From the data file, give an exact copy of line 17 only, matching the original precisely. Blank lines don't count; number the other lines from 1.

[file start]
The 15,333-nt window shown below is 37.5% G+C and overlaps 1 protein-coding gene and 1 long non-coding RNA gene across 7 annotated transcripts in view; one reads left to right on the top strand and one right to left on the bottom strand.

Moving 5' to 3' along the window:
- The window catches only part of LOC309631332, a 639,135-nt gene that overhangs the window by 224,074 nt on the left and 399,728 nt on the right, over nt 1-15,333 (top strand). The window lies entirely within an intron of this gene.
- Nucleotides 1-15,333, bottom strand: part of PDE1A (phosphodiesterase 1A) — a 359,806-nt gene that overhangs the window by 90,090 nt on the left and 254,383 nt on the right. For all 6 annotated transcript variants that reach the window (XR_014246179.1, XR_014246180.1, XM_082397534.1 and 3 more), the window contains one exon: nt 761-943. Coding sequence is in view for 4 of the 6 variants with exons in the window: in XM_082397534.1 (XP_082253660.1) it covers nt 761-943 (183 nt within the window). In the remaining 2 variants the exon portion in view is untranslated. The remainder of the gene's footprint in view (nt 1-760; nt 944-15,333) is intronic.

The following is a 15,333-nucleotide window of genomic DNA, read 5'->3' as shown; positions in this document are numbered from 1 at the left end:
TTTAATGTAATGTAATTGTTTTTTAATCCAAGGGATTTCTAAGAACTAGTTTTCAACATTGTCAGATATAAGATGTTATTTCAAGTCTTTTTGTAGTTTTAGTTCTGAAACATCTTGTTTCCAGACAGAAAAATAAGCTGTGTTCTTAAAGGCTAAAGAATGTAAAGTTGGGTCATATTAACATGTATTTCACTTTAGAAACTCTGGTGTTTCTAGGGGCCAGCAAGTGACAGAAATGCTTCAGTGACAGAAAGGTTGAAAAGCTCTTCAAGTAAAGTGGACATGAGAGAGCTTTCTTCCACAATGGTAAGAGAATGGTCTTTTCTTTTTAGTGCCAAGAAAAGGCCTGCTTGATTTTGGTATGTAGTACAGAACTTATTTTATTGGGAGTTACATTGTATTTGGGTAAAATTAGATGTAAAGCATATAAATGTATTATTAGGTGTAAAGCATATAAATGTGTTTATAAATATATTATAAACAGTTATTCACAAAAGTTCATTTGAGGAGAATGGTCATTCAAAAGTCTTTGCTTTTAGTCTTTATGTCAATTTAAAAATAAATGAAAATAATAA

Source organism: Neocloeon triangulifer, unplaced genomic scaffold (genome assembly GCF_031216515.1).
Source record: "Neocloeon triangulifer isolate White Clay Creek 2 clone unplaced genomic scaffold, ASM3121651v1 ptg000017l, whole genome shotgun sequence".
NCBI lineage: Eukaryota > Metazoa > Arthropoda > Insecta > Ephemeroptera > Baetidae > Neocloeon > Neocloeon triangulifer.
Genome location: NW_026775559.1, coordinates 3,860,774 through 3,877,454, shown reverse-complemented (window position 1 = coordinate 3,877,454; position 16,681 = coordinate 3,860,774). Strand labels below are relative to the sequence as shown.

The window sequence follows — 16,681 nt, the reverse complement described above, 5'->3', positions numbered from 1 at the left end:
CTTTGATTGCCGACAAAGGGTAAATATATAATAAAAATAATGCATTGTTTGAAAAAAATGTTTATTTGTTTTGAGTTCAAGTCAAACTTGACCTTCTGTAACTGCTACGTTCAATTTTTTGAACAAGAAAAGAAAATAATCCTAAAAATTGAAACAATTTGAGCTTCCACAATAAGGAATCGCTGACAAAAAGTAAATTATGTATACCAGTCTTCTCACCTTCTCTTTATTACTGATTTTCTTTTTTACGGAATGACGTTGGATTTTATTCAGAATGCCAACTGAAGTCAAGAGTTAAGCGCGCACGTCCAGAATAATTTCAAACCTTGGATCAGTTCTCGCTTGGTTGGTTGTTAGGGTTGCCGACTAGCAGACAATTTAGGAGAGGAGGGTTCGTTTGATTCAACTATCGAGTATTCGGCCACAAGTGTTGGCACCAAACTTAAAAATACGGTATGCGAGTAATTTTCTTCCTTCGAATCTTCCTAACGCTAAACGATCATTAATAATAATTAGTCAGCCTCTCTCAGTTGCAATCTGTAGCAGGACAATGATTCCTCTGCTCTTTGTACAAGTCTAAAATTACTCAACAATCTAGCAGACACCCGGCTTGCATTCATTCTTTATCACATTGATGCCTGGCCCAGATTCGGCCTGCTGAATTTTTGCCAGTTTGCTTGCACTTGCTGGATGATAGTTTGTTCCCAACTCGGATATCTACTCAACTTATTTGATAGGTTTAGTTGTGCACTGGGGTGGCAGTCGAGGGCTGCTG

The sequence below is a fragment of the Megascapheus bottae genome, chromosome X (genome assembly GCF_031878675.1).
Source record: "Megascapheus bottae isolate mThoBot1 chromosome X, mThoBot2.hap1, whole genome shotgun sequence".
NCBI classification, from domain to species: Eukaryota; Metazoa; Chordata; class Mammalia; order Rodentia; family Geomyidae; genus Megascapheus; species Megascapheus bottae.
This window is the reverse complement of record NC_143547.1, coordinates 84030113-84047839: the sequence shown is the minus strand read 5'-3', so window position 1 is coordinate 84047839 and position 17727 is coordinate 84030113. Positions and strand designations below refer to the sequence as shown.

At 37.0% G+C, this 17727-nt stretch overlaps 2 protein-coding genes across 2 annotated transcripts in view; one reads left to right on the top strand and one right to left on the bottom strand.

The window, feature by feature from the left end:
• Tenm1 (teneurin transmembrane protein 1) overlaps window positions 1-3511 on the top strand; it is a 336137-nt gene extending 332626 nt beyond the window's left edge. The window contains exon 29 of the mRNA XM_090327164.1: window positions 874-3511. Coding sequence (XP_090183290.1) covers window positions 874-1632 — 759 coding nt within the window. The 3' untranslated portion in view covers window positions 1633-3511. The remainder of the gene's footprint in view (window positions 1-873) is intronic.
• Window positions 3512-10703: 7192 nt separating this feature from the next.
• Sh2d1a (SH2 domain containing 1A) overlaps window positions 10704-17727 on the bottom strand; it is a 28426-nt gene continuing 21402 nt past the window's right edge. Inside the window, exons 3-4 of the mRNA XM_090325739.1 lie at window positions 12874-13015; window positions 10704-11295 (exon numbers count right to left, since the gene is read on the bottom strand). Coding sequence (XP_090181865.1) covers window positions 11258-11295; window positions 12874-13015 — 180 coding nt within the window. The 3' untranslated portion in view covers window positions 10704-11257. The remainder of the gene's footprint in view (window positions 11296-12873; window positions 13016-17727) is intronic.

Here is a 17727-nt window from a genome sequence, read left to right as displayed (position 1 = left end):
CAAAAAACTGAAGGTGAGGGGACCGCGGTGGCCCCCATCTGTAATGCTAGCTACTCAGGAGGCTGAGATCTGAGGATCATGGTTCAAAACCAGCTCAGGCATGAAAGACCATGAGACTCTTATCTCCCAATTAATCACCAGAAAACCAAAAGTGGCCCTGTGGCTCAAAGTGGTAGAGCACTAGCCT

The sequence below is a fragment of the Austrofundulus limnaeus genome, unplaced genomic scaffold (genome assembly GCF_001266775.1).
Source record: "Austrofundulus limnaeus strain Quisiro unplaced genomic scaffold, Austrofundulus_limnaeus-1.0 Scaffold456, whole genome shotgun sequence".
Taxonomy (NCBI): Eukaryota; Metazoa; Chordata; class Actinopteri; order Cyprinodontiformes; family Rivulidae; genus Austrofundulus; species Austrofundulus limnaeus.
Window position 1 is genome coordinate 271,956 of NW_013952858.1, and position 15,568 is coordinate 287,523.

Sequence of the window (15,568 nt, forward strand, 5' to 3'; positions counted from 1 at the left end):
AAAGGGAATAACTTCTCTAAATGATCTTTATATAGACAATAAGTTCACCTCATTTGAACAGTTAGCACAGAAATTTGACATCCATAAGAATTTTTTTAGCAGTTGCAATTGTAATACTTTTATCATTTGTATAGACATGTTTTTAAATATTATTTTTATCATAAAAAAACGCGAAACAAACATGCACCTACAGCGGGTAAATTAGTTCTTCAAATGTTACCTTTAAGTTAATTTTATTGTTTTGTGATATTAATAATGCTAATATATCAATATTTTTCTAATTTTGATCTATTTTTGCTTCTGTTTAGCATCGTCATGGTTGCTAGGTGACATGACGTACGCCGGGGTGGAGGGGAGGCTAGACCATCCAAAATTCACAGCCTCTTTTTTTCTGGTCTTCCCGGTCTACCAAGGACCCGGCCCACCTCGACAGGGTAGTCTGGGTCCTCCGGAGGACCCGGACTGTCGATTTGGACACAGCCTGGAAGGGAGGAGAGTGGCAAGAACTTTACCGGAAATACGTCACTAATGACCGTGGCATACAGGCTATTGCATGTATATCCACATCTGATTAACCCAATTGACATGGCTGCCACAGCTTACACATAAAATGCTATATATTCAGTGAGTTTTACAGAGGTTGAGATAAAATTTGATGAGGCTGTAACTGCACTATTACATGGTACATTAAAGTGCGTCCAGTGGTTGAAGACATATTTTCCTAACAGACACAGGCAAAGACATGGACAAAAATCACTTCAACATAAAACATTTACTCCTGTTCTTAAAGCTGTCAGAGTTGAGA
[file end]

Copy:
At 37.0% G+C, this 17727-nt stretch overlaps 2 protein-coding genes across 2 annotated transcripts in view; one reads left to right on the top strand and one right to left on the bottom strand.